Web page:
Bradykinin B1 receptor is an inducible receptor, expressed during inflammatory conditions under the influence of cytokines. It mediates a vasorelaxing effect by inducing nitric oxide release. Bradykinin is a powerful angiogenic stimulus in vivo and in vitro. We found the expression of bradykinin receptor B1 in pre-eclamptic placentas to be 1.44-fold less than that in the normal controls, indicating that it might be involved in the development of hypertension and insufficient placental vascular growth associated with PE.

The leptin hormone is produced by adipose tissue and by the placenta during pregnancy [34]. In nonpregnant humans, leptin negatively regulates food intake and body weight via its receptor in the hypothalamus [34]. Leptin has also been shown to correlate with plasma insulin levels and an association between insulin resistance and resistance to leptin has been suggested [35]. In normal pregnancy, leptin levels increase, particularly in the second trimester, and decline postpartum [36]. Several studies have found leptin even further upregulated in pre-eclamptic pregnancies (see review by Poston [37]) while others have not been able to prove this association [38, 39] and one study has found that leptin levels were decreased in pre-eclampsia [40]. Some have suggested that upregulation of leptin in pre-eclampsia may cause maternal leptin resistance, which may be a component of insulin resistance, predisposing the onset of endothelial dysfunction [35]. An increase in maternal leptin levels may cause a rise in blood pressure through stimulation of sympathic activity, or it may have beneficial consequences, such as stimulation of fetal growth. It has been proposed that leptin controls the functional integrity of the feto-placental unit thereby maintaining pregnancy by virtue of its immunoregulatory property via T lymphocytes or proto-oncogenes [41]. We found leptin to be upregulated in the placenta in pre-eclamptic pregnancies. Others have also found leptin levels upregulated by microarray analysis [42, 43]. Our microarray analysis indicated an upregulation of 3.2-fold. Real-time PCR analysis yielded an up-regulation of approximately 32-fold. It shall be noted that such large differences in fold-change between microarray and corresponding PCR experiments are often observed.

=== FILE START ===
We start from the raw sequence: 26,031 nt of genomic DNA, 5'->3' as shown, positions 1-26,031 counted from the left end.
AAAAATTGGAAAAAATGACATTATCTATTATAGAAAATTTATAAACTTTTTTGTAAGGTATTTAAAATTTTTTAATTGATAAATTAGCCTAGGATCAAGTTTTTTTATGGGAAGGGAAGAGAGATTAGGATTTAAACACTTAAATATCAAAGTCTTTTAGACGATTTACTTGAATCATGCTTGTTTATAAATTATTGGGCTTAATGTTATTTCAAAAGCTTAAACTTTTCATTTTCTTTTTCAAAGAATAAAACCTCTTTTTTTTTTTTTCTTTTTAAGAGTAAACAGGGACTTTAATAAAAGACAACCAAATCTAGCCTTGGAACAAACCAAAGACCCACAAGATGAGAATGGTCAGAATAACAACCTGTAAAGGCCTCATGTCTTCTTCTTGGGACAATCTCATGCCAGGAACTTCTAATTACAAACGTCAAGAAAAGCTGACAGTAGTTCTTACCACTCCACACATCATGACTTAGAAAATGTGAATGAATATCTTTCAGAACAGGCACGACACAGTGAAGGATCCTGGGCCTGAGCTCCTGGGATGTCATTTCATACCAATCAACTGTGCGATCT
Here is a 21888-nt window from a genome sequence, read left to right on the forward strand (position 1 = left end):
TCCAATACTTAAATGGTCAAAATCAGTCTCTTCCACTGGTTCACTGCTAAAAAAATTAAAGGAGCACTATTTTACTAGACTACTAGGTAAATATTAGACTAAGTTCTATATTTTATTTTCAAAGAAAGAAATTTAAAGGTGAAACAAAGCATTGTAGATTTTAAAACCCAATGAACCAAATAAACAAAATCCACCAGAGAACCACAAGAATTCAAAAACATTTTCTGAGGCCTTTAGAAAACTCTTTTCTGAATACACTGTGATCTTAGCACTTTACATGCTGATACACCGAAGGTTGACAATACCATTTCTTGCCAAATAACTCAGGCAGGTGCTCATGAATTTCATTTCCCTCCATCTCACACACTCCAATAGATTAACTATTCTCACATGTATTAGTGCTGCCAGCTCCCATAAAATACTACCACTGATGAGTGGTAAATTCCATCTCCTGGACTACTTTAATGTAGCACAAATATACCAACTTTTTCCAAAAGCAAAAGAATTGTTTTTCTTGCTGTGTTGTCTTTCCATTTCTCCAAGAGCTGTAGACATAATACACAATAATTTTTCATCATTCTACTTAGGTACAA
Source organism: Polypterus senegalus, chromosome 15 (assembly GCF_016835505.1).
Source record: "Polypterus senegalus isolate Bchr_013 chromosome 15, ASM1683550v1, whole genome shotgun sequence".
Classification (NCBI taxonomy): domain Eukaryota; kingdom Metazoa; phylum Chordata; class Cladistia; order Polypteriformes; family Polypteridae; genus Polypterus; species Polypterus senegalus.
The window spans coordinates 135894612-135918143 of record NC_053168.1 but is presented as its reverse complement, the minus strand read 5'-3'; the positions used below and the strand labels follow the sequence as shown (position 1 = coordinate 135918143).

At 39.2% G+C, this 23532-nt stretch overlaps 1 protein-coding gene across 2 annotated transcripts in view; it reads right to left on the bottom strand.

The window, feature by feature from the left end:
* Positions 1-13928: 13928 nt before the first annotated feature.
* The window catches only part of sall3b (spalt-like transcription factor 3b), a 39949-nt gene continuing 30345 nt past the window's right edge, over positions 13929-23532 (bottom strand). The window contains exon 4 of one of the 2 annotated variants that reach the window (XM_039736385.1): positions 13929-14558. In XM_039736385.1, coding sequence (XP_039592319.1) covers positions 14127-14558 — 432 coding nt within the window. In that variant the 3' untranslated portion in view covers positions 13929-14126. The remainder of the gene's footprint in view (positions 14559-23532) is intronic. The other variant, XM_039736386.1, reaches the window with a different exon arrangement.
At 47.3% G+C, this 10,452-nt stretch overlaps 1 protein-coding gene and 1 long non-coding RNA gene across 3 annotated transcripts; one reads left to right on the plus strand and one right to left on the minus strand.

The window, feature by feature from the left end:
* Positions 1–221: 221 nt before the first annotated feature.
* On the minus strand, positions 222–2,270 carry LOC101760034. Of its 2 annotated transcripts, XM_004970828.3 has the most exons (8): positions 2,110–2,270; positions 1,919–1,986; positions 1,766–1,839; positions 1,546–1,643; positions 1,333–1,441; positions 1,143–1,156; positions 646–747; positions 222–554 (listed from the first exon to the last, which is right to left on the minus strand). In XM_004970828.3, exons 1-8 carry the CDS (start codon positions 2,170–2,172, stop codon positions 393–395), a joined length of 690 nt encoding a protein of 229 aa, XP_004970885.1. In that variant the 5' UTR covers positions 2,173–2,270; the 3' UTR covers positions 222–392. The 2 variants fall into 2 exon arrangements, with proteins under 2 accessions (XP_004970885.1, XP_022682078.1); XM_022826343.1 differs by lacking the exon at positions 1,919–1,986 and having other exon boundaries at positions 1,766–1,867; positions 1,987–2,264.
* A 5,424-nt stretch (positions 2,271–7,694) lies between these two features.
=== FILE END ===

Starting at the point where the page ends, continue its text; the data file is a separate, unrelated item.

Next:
4.1.6. Miscellaneous

A number of hypothetical proteins and gene sequences with unknown functions were also found to have expression levels that were markedly different in the pre-eclamptic group compared to the control group. Further investigation is needed before their relevance to the development of PE can be elucidated.

4.2. Microarray Analysis